What Color IS this Ribbon?!?!?

What color do you see?  Blue?  Denim?  Navy?  If the name wasn’t on it, would you have any idea what this is?

Liss ribbon

This week, this dress was EVERYWHERE online.  I am one of the many who debated its color.  I even had my husband in on the discussion.  (He sees blue and black, I see white and gold by the way).

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Tumblr/Swiked

It was everywhere.  People in homes, business, schools, and churches were talking about it.  It made the major news programs.  The sports talk shows were even discussing this dress in lieu of scores and highlights.

Why am I bringing it up yet again?  Because that dress got more attention in 24 hours than Lissencephaly will likely ever get in my life time.

Rare diseases like Lissencephaly do not get a lot of attention.  As parents, we are often stuck searching for information online, or from families who have gone on a similar journey.  Many doctors understand the basics, and if you explain the main issues they can quickly infer what they need to in order to help you with emergency treatment.  But unless you are fortunate enough to find a specialist who has a true familiarity with it, they don’t know a lot more than those basics.  They are stuck quoting the two-year life expectancy, because they’ve never seen it beaten.  Week after week our facebook group sees new parents introduce themselves, scared to death because all they can find are frightening statistics, and discouraging reinforcement.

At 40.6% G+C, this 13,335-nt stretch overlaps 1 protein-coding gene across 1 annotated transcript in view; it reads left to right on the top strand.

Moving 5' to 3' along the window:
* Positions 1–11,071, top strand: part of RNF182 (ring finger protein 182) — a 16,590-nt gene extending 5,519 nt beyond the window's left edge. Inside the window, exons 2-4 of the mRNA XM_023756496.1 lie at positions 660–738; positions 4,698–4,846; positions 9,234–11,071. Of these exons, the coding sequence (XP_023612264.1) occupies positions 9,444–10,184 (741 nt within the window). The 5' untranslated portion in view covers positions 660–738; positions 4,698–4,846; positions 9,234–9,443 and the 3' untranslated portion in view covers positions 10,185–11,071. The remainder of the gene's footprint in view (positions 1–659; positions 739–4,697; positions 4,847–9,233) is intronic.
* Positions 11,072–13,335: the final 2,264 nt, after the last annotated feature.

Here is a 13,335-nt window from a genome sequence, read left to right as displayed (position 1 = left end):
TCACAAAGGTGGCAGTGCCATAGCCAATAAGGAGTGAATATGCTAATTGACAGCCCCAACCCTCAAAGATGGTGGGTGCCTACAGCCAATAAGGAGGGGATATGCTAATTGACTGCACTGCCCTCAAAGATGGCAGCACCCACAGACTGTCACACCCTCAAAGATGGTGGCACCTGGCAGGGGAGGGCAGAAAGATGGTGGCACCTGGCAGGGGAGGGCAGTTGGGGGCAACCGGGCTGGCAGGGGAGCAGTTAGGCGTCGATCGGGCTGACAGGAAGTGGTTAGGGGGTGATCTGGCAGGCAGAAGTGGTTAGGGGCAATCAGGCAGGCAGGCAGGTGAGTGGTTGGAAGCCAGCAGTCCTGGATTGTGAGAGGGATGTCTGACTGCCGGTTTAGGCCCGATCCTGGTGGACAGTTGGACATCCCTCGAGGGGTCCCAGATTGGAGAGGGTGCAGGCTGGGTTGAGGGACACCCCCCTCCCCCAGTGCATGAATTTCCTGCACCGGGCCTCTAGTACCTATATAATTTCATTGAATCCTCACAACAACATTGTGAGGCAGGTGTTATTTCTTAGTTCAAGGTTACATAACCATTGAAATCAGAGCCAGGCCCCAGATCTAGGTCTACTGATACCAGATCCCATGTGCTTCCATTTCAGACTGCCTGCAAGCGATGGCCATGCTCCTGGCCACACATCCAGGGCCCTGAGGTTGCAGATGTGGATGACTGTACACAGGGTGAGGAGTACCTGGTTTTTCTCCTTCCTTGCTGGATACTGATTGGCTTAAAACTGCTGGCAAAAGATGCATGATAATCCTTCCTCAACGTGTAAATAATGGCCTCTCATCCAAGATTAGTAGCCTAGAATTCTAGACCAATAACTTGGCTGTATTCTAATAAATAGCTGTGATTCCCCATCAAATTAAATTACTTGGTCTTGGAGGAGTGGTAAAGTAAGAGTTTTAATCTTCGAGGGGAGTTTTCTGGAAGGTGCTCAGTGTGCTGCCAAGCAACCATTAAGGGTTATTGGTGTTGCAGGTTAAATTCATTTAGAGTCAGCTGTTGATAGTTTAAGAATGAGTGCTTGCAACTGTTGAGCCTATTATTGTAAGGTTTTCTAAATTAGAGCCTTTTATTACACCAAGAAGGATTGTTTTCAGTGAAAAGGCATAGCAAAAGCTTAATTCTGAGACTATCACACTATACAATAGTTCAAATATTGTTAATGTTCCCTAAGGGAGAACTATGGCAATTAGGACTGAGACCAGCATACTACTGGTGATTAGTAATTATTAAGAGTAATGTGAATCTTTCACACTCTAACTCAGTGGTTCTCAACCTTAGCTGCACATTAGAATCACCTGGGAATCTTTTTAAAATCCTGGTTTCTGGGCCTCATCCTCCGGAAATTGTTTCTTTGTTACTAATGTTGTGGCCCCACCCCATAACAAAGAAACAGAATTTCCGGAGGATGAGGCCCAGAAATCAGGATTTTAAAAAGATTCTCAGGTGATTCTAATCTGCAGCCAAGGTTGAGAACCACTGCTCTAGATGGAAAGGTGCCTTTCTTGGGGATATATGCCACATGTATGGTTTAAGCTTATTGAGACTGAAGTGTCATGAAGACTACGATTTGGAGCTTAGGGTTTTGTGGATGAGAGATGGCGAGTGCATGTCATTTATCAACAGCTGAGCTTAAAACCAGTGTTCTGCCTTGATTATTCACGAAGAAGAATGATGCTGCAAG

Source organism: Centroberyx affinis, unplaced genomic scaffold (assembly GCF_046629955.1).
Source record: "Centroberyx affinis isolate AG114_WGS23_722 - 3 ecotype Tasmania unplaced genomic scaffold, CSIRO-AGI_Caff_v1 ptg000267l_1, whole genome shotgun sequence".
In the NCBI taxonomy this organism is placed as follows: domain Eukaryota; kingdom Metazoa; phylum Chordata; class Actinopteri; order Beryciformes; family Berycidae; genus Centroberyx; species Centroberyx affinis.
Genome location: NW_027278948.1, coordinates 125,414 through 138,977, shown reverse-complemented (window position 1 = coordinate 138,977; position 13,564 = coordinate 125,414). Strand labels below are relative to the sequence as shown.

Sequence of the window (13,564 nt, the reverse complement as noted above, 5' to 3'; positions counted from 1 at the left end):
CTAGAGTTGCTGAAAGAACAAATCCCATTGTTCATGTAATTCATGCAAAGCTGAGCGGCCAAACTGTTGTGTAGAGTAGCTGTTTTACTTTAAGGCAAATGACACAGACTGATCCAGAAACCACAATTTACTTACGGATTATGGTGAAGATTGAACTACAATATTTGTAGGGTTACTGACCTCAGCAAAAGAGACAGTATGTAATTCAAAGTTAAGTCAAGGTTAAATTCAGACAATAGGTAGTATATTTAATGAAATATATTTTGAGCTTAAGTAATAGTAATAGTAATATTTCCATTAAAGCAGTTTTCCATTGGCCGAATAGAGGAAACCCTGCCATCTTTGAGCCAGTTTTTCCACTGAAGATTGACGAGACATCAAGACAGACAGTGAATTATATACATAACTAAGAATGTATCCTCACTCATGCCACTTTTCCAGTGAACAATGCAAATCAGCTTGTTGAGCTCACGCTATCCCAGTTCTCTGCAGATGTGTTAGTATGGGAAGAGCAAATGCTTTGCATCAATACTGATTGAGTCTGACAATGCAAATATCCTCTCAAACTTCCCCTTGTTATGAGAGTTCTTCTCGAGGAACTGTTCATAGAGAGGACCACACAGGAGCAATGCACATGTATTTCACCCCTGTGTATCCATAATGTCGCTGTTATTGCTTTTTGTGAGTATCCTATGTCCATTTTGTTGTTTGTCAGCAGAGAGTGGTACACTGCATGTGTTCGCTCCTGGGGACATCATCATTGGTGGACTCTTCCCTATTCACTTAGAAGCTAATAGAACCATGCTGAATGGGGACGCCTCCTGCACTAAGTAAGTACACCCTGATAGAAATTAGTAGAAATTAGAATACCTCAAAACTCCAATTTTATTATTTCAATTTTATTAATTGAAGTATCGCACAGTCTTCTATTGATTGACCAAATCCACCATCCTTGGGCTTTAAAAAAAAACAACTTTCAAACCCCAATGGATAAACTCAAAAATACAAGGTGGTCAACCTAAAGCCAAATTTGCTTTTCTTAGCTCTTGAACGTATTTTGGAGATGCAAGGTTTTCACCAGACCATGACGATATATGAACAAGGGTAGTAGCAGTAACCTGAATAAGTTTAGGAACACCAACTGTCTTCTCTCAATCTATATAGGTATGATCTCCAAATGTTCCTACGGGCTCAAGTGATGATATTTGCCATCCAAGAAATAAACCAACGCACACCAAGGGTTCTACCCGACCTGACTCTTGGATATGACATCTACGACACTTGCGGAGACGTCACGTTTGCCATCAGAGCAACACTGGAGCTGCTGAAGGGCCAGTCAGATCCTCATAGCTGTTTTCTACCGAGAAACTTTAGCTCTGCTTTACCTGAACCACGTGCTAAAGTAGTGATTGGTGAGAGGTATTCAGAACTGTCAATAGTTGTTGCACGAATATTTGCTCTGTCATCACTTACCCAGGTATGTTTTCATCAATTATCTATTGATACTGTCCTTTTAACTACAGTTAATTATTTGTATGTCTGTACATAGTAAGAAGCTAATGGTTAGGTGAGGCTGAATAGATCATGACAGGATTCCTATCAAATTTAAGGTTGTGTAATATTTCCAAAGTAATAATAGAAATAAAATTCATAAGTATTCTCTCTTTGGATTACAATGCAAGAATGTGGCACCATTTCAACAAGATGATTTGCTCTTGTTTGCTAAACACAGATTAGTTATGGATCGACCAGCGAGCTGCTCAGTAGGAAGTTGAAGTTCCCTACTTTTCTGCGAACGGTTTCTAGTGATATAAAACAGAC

This isn’t a Lissencephaly problem. This is a “rare” problem that isn’t rare at all.

Rare diseases are EVERYWHERE too.

Here are some facts that are likely NOT to go viral, because they are a bit too hard to stomach:

  • Approximately 50% of the people affected by rare diseases are children
  • 30% of children with rare disease will not live to see their 5th birthday
  • Rare diseases are responsible for 35% of deaths in the first year of life
  • Approximately 50% of rare diseases do not have a disease specific foundation supporting or researching their rare disease

(Source):  http://globalgenes.org/rare-diseases-facts-statistics/

The harsh reality is the funding isn’t there, and I sort of understand why.  I understand economics.  I understand rates of return.  I understand getting more bang for your buck by focusing on larger more common issues.  Numbers are my thing.  I GET IT.

But once you’ve been introduced to this world.  Once you’ve seen the faces of these precious children, some of whom have a genetic mutation that is so rare it doesn’t even get a name, much less a ribbon.  Once you’ve seen the heart breaking pleas of some of the hardest working, most caring parents I’ve ever encountered…YOU CAN’T POSSIBLY GET IT.

You can only wonder why there aren’t more options.  Why there aren’t more effective medications.  Why there isn’t more support.  Why you have to fight insurance companies and programs and spend more time being an advocate than a parent.  You wonder why a white and gold dress garners more attention than these two precious faces and the millions who are fighting similar battles:

RARE

The majority of you reading this likely can’t research cures, treatments, medicines, or therapies.  Maybe you think you can have no impact at all.  But you can.